If a user access the service now at
https://myservice.example.com and presents a certificate issued
by Aporeto that belongs in the organization example it will be given access to the internal API.
All users, even those that do not present a certificate will have access to the public APIs.
Note, however that in this case your clients must trust the Aporeto certificate authority.
X.509 certificate-based authorization with Aporeto certificates and a public service
Obviously trusting the Aporeto certificates is not always desirable, especially of the organization has certificates for the service signed by a public CA.
In this case, we can modify the service to advertise the external service certificates to clients and avoid any additional client configuration.
In the enhanced service below we define that the certificate that the service should present to clients is the one provided in the definition.
We modify the
TLSType to external and provide the necessary certificate and key.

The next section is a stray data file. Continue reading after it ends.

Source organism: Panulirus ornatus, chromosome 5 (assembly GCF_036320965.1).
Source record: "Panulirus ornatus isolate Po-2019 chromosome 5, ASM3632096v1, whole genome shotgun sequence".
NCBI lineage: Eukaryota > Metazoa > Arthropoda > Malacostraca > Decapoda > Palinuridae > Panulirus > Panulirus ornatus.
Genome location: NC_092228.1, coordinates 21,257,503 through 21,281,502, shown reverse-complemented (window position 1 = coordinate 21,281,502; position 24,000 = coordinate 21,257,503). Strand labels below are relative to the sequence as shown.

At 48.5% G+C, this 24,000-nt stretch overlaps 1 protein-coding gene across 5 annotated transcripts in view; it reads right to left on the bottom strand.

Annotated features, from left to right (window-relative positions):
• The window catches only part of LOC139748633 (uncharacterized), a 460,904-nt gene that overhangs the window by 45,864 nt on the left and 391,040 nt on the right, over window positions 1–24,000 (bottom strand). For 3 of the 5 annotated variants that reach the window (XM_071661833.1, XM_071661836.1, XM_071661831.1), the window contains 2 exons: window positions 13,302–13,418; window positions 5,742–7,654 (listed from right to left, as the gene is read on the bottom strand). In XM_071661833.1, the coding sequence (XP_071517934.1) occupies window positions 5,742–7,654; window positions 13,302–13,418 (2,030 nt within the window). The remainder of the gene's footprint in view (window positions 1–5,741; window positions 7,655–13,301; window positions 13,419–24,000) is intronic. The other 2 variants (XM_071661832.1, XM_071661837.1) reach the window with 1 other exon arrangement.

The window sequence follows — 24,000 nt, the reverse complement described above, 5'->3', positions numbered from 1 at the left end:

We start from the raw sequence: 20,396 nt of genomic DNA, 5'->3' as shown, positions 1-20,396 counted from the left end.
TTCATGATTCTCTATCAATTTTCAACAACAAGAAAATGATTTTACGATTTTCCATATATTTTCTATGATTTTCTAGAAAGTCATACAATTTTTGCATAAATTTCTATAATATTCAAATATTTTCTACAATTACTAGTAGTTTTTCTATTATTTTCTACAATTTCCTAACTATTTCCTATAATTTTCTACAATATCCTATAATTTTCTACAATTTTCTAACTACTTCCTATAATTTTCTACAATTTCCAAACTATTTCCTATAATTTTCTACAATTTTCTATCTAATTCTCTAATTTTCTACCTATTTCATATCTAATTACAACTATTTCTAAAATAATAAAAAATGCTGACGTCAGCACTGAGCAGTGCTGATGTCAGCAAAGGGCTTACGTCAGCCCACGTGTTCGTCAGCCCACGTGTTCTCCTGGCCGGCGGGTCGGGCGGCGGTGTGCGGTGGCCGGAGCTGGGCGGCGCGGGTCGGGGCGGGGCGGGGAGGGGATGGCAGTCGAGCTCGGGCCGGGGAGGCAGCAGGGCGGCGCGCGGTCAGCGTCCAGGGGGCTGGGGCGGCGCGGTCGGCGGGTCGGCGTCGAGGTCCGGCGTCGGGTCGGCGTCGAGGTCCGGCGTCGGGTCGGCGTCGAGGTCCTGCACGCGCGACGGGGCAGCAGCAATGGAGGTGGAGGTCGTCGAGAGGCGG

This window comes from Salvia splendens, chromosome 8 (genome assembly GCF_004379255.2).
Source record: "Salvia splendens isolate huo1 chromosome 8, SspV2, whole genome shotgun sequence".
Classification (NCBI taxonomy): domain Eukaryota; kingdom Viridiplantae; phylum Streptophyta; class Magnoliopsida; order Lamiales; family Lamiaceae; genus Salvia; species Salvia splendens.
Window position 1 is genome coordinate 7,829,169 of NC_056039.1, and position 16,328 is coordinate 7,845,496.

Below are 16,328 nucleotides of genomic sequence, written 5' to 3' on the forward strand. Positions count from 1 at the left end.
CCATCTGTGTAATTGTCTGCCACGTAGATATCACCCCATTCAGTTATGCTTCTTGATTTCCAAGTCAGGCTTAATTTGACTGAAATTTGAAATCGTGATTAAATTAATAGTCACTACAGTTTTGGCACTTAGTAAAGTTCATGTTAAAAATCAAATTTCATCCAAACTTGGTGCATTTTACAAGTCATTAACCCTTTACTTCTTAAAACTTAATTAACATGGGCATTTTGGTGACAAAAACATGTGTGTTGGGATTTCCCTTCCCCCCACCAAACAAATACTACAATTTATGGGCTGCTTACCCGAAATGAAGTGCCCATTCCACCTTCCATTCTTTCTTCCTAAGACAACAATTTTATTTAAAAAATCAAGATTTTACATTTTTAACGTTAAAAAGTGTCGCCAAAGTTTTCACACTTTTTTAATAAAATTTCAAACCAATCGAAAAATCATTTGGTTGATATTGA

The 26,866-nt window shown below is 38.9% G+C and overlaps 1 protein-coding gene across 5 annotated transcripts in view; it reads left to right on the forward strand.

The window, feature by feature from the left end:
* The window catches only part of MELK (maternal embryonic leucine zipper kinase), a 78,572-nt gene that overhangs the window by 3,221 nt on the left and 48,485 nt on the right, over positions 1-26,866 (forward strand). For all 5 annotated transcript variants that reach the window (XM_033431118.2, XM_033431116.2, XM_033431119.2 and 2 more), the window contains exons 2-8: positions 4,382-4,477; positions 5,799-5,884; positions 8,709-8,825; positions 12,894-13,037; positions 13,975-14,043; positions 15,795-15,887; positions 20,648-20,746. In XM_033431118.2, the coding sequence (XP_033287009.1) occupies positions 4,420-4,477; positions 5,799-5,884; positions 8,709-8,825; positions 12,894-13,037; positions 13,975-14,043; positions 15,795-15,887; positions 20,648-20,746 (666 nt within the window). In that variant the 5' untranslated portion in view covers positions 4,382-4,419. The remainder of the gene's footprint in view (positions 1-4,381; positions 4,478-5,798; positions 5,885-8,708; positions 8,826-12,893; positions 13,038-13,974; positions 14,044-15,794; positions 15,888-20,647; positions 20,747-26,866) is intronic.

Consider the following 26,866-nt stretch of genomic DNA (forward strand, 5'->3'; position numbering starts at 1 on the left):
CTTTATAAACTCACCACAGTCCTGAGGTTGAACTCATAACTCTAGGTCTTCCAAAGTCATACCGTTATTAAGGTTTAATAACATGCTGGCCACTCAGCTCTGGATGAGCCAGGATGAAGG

name: Example Service description: Simple service definition hosts: - myservice.example.com IPs:  exposedAPIs: - - spec:api=demo exposedPort: 8000 port: 80 publicApplicationPort: 443 selectors: - - app=service type: HTTP authorizationType: MTLS TLSType: External trustedCertificateAuthorities: |- -----BEGIN CERTIFICATE----- MIIBqTCCAVCgAwIBAgIRAOyNIvUnmNvn1edRSdl1gsUwCgYIKoZIzj0EAwIwKjEZ ..... -----END CERTIFICATE----- TLSCertificate: |- -----BEGIN CERTIFICATE----- MIIBqTCCAVCgAwIBAgIRAOyNIvUnmNvn1edRSdl1gsUwCgYIKoZIzj0EAwIwKjEZ MBcGA1UEChMQQWNtZSBFbnRlcnByaXNlczENMAsGA1UEAxMEcm9vdDAeFw0xODEw MjAwMTA4MjNaFw0yODA4MjgwMTA4MjNaMDExGTAXBgNVBAoTEEFjbWUgRW50ZXJw cmlzZXMxFDASBgNVBAMTC2RlbW8tc2VydmVyMFkwEwYHKoZIzj0CAQYIKoZIzj0D AQcDQgAEWs2oa3+xzf9ErItw5N5j6pVztjeBdSWYA0bfsj6I9faFP97uCuldBpvr yud86Hze3FqFOX9w9pyZJctSSL0JFaNQME4wDgYDVR0PAQH/BAQDAgWgMB0GA1Ud JQQWMBQGCCsGAQUFBwMCBggrBgEFBQcDATAMBgNVHRMBAf8EAjAAMA8GA1UdEQQI MAaHBKwRAAIwCgYIKoZIzj0EAwIDRwAwRAIgAmQE2bROtEQbcEO6yyBgE0b96obj StNdovEnWCEYDZoCIH/0BFWD7OQwHigPCwSvfNb2FPgQW7/PC5DHYgfQEtmC -----END CERTIFICATE----- TLSCertificateKey: |- -----BEGIN EC PRIVATE KEY----- MHcCAQEEIBbe+8Kwfl1KmCTlUky67RAcNAYwnh7dExuc2IGmiLXooAoGCCqGSM49 AwEHoUQDQgAEWs2oa3+xzf9ErItw5N5j6pVztjeBdSWYA0bfsj6I9faFP97uCuld Bpvryud86Hze3FqFOX9w9pyZJctSSL0JFQ== -----END EC PRIVATE KEY-----